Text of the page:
An image at the War Remnants Museum has got me thinking about ethical journalism. It was a photo of a terrified family holding on to one another; the caption read that the photographer asked a firing squad standing out of the photo’s frame to hold fire so that he could take his shot first.
I think he exploited the family in their time of ultimate fear and confusion –at what point does documentation become dehumanization?
I went on to irrationally slander war journalists for passively witnessing cruelty for their work. I called them cowards. The writing, which I’ll respectfully exclude from Global Osmosis, reflects the frustration and sadness that I felt as I examined the gruesome, chaotic, devastating photos at the War Remnants exhibit. Ignorant to the extent of the war before visiting Vietnam, I was overwhelmed by its chronic impact.
I am a visual learner. It wasn’t until I could see the conflict (euphemism for carnage) between America and Vietnam, in the museum photos that I could even begin to comprehend it.
War photographers, as a whole, are far from cowardly. It would be hypocritical to nark on these journalists who have heightened my understanding of what exactly a war is. And in the same breath I still question where you draw the line and put down the damn camera.
16 November 2010
01 November 2010
While I'm not typically an advocate of guided tours while traveling, I can honestly say that I got more out of these few hours in Vietnam than I've gotten out of days, even weeks, in other places. The war became tangible for me on a tour of the Củ Chi Tunnels.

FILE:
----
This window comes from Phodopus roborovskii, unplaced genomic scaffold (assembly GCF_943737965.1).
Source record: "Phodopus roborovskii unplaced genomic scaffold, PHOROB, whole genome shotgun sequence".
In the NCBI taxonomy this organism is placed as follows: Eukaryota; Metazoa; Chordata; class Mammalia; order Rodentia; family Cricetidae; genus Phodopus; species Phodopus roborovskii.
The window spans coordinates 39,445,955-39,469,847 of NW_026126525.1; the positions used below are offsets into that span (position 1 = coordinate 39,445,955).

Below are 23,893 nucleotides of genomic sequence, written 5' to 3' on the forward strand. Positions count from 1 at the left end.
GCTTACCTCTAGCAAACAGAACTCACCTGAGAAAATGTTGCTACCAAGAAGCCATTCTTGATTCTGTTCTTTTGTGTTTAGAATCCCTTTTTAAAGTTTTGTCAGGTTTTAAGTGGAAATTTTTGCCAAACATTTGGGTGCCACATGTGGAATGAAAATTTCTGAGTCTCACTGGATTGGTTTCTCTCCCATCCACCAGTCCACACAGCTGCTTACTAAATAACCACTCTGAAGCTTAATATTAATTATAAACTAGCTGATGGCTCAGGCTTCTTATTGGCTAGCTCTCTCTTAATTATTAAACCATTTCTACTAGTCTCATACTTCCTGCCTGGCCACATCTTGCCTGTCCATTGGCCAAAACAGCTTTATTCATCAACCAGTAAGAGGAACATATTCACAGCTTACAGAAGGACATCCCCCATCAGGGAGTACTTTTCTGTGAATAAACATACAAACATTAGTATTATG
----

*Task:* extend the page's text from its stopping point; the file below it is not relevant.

Here's a photo tour; I hope you approach it with skepticism.
A series of underground tunnels underlies Ho Chi Minh City. This network called the Củ Chi Tunnels is deeply rooted in Vietnamese soil and history. During the war, the tunnels hosted a whole range of activities- from hiding to combat, from transportation of supplies to access to medicine.
The tunnels have since been expanded to accommodate large groups of tourists, and large tourists.
Here's my foot next to the entrance. Hard to believe it used to be smaller, let alone the fact that people lived down there.
Paintings on the walls at the Cu Chi Tunnels exhibit.
The military cemetery for the Viet Cong and the North Vietnamese Army.
The final stop in the tour was a shooting range. Yes, a shooting range. It cost extra, and it was a spectacle, to say the least. I couldn't shoot a gun on these grounds. Couldn't even consider it.
Posted by Em Hutto